Neutering is a surgical procedure in which a cat’s reproductive organs are removed under a general anaesthetic. Male sterilisation is known as ‘castration’ and involves removal of the testicles through an incision in the scrotum. Sterilisation of females is termed ‘spraying’ and is achieved by the removal of both the uterus and the ovaries.
One of the first questions you might ask when adopting a kitten is at what age should I get my Maine coon neutered? As Maine coons can hit sexual maturity from the age of 4 months, it is a good idea to get them fixed between the ages of 3 and 4 months. In fact, some breeders will make sure that this is done before they allow the kitten to go home with you.
Opinions differ on the subject and there are several reasons for this, many of which have no scientific basis. Traditionally owners would wait until their Maine coon was between 6 and 9 months before getting them neutered. We now know that neutering can be performed safely at as early as 12 weeks of age with no untoward long-term effects.
Why Should You Have Your Maine Coon Neutered?
Before we discuss the reasons why some owners choose to wait to neuter their Maine coon, first we should look at why neutering is necessary in the first place. Neutering is an important step you should take to care for your Maine coon. From about 4 months onwards Maine coons can start to exhibit hormone-driven behaviours. These behaviours are a sign that they have hit puberty and will continue to be a problem until the point that they are neutered. Neutering reduces the risk of many problems for you and your Maine coon.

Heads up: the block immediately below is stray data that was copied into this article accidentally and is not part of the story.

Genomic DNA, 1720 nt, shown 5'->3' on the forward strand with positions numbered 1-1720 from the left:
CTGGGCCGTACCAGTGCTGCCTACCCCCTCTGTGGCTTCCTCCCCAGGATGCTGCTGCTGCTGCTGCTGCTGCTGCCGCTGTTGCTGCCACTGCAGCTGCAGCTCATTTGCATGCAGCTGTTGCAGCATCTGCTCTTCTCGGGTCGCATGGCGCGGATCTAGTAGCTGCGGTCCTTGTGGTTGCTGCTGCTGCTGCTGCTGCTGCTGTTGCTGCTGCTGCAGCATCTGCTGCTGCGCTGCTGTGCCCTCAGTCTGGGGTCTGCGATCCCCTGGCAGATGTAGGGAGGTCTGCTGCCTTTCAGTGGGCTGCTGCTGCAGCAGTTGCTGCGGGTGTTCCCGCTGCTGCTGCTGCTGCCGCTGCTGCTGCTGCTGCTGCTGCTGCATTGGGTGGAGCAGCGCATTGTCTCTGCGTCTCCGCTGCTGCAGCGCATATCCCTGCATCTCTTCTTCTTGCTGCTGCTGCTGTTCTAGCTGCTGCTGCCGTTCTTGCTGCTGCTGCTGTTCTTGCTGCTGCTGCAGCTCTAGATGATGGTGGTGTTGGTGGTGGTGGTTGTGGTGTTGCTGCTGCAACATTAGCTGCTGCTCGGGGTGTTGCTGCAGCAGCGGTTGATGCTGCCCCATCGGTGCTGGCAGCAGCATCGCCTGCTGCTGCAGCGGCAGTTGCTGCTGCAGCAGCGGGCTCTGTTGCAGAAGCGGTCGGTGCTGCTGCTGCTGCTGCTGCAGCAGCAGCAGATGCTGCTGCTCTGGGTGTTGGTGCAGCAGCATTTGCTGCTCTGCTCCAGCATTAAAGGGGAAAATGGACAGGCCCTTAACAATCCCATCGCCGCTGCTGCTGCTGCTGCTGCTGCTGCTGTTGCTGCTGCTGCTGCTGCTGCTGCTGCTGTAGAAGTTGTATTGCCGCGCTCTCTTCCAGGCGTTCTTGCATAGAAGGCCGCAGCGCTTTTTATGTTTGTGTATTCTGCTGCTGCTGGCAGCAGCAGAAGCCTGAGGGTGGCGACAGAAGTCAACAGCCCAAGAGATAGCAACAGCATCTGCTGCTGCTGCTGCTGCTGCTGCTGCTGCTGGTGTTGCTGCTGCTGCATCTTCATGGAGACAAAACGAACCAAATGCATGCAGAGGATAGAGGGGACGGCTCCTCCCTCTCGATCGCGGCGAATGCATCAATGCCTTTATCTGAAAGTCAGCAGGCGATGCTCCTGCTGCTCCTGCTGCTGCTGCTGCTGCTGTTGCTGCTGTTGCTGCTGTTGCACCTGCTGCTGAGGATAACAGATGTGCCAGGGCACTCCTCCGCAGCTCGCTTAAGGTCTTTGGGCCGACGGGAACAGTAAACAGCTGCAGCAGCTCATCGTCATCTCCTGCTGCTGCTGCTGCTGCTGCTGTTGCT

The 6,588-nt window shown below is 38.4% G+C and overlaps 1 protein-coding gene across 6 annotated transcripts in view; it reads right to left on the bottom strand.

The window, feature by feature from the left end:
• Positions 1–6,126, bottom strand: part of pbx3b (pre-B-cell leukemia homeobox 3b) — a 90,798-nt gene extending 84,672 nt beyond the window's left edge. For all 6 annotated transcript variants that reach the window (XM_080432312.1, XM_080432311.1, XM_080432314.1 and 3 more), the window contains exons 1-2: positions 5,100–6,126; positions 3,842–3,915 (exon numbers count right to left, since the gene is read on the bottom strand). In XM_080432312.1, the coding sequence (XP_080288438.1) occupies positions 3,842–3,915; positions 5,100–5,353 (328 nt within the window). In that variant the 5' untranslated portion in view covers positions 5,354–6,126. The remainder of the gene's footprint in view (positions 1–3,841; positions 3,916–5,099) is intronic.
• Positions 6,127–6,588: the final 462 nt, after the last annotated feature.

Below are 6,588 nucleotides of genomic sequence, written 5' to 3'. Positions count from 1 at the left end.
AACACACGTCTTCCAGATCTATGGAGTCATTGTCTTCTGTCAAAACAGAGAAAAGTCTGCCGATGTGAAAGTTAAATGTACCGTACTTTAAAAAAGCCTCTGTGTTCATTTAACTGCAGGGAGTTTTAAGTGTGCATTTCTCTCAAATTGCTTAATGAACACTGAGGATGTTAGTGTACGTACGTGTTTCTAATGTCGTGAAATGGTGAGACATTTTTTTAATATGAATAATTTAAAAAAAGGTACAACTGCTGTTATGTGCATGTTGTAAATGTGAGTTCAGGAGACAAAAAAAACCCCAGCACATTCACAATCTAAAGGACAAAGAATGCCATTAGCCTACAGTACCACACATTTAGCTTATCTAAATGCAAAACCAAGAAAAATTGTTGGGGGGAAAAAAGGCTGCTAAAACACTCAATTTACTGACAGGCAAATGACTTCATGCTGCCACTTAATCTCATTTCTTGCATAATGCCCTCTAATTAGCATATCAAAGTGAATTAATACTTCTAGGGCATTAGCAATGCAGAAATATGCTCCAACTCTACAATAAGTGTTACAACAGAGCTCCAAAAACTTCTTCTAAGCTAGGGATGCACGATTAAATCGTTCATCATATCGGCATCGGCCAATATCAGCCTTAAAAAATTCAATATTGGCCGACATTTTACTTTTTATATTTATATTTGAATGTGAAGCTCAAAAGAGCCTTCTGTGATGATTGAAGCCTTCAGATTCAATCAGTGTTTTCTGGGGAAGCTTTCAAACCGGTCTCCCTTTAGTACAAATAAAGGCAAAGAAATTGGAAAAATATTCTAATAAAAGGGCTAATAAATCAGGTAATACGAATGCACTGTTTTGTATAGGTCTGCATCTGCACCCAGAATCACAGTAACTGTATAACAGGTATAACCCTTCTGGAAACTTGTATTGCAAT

Unwanted litters of Kittens
The most obvious effect of removing the reproductive organs is that your cat will not be contributing to the production of unwanted litters of Kittens.
For males, having the testicles removed also removes the risk of them developing testicular cancer in the future. For female cats, the risk of gynaecological cancers is reduced. Also the associated reduction in oestrogen reduces their future risk of developing cancer in their mammary tissues.
Un-neutered cats are very territorial and as a result will exhibit aggressive tendencies. If they come across other cats then they will be inclined to get into a fight. Fighting can result in injuries such as abscesses and the transmission of blood-borne diseases such as Feline Leukaemia Virus (FIV).
These aggressive behaviours can often result in an un-neutered male cat being deemed unsafe to live in the house and particularly unsafe to be around small children. Multiple studies have shown that the rate of relinquish to a rescue shelter is significantly higher for un-neutered cats compared with neutered cats. In each study the reason for this was put down to the behaviour associated with the unneutered state.
You will notice that as your cat hits puberty their urine develops a more pungent smell and they may start to spray urine around the house. Spraying is a behaviour which is more commonly seen in male cats as a way of marking their territory. Females can also display this behaviour but this is less common. Spraying is also seen by cats living in households with multiple cats. It is a good idea to have your cat neutered prior to them developing this behaviour as once it becomes a habit it is difficult to get them to stop doing it.
The most common cause of spraying in a cat who has been neutered is anxiety. Other causes to consider are bladder issues such as bladder stones or a urinary tract infection. If your Maine coon has been neutered and is still spraying then take them to see the vet to rule out these problems.